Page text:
E. J. R. David is Associate Professor of Psychology at the University of Alaska Anchorage. He is the author of Brown Skin, White Minds: Filipino -/ American Postcolonial Psychology,editor of Internalized Oppression: The Psychology of Marginalized Groups, and coauthor (with Annie O. Derthick) of The Psychology of Oppression.
Though these women have been known to complain more than contribute, they now must either survive on their own or die trying. In simple but vivid detail, Velma Wallis depicts a landscape and way of life that are at once merciless and starkly beautiful. In her old women, she has created two heroines of steely determination whose story of betrayal, friendship, community, and forgiveness "speaks straight to the heart with clarity, sweetness, and wisdom" (Ursula K. Le Guin).
-Eduardo Duran, PhD
7th Direction Therapy, Assessment, and Consulting
Author of Healing the Soul Wound and Co-Author of Native American Postcolonial Psychology
The oppression of various groups has taken place throughout human history. People are stereotyped, discriminated against, and treated unjustly simply because of their social group membership. But what does it look like when the oppression that people face from the outside gets under their skin? Long overdue, this is the first book to highlight the universality of internalized oppression across marginalized groups in the United States from a mental health perspective. It focuses on the psychological manifestations and mental health implications of internalized oppression for a variety of groups. The book provides insight into the ways in which internalized oppression influences the thoughts, attitudes, feelings, and behaviors of the oppressed toward themselves, other members of their group, and members of the dominant group. It also considers promising clinical and community programs that are currently addressing internalized oppression among specific groups.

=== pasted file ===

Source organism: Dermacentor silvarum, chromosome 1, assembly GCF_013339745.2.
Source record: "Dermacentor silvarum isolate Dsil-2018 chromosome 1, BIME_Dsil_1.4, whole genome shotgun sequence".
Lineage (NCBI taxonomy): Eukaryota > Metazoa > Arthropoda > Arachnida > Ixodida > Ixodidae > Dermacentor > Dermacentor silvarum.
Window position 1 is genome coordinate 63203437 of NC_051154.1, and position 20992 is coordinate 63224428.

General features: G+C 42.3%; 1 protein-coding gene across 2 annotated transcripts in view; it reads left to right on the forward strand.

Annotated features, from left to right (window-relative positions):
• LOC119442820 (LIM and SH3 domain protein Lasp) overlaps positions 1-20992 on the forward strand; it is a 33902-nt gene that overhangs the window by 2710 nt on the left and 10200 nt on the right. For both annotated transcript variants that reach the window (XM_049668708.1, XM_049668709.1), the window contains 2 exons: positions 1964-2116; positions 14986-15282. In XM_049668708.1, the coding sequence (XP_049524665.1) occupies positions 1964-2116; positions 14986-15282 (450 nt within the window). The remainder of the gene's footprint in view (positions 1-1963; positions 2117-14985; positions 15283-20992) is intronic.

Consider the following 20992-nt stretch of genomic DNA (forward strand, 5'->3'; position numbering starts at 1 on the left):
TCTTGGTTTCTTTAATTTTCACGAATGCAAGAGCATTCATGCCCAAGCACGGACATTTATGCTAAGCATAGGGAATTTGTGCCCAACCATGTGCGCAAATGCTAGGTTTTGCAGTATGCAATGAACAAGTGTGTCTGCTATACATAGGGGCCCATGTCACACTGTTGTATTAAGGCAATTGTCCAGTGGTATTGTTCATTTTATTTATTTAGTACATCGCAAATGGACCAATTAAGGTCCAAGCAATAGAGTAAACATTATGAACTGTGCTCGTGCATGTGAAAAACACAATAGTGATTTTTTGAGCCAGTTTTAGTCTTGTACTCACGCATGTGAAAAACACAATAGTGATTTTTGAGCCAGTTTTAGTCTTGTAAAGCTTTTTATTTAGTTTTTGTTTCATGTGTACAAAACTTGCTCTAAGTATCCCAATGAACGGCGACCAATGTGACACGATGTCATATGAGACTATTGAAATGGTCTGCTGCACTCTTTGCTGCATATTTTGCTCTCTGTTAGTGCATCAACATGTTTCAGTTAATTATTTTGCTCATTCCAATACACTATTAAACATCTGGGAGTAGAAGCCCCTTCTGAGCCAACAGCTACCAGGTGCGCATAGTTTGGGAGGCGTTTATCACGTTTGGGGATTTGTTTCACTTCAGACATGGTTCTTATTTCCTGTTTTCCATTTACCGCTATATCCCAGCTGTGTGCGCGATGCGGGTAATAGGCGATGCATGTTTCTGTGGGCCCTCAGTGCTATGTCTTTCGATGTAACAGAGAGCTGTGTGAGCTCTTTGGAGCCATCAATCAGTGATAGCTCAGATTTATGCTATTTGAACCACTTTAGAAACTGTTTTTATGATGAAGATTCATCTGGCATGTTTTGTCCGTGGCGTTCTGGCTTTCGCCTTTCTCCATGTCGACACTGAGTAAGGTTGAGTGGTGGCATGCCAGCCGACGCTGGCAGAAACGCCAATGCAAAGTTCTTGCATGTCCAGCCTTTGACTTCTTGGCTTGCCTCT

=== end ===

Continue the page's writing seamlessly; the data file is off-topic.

The book describes the implications and unique manifestations of internalized oppression among African Americans, Latinos, Asian Americans, Pacific Islanders, American Indians and Alaska natives, women, people with disabilities, and the lesbian, gay, bisexual, and transgender community. For each group, the text considers its demographic profile, history of oppression, contemporary oppression, common manifestations and mental and behavioral health implications, clinical and community programs, and future directions. Chapters are written by leading and emerging scholars, who share their personal experiences to provide a real-world point of view. Additionally, each chapter is coauthored by a member of a particular community group, who helps to bring academic concepts to life.Key Features:
Addresses the universality of internalized oppression across marginalized groups in the U.S. and its corresponding mental health and psychological manifestationsConsiders how specific groups exhibit internalized oppression in their own unique waysProvides insight into how internalized oppression influences the thoughts, feelings, attitudes, and behaviors of the oppressedHighlights promising clinical and community programs
Highlights include:Introduces readers to the psychological theories and research on oppression whereas most other books focus on a sociological or ethnic studies perspective.Introduces readers to the fundamentals of oppression--what it is, who experiences it, and where and when it has taken place.Dissects the layers of oppression -- how it is expressed blatantly or subtly and overtly or covertly.Explores how oppression is manifested on different levels including interpersonal, institutional/systemic, and internalized, for a deeper understanding.Demonstrates how oppression influences peoples’ thoughts, attitudes, feelings, and behaviors, and how it influences peoples’ well-being and health.Explores why certain people are discriminated against simply because of their race, ethnicity, gender, or sexuality and the resulting psychological implications.Highlights what researchers and service providers are doing to address oppression via encouraging community and clinical interventions.Examines why oppression exists and has persisted throughout history and what it looks like today.Recommends future psychological work on oppression across research, clinical, and community contexts.
Ideal as a text in upper level undergraduate and beginning graduate courses on oppression, prejudice and discrimination, race relations, ethnic studies, ethnic and racial minorities, multicultural or cross-cultural psychology, multicultural counseling, diversity, women’s studies, LGBT studies, disability studies, and social justice taught in psychology, social work, and counseling. Behavioral and mental health providers in both clinical and community contexts will also appreciate this book.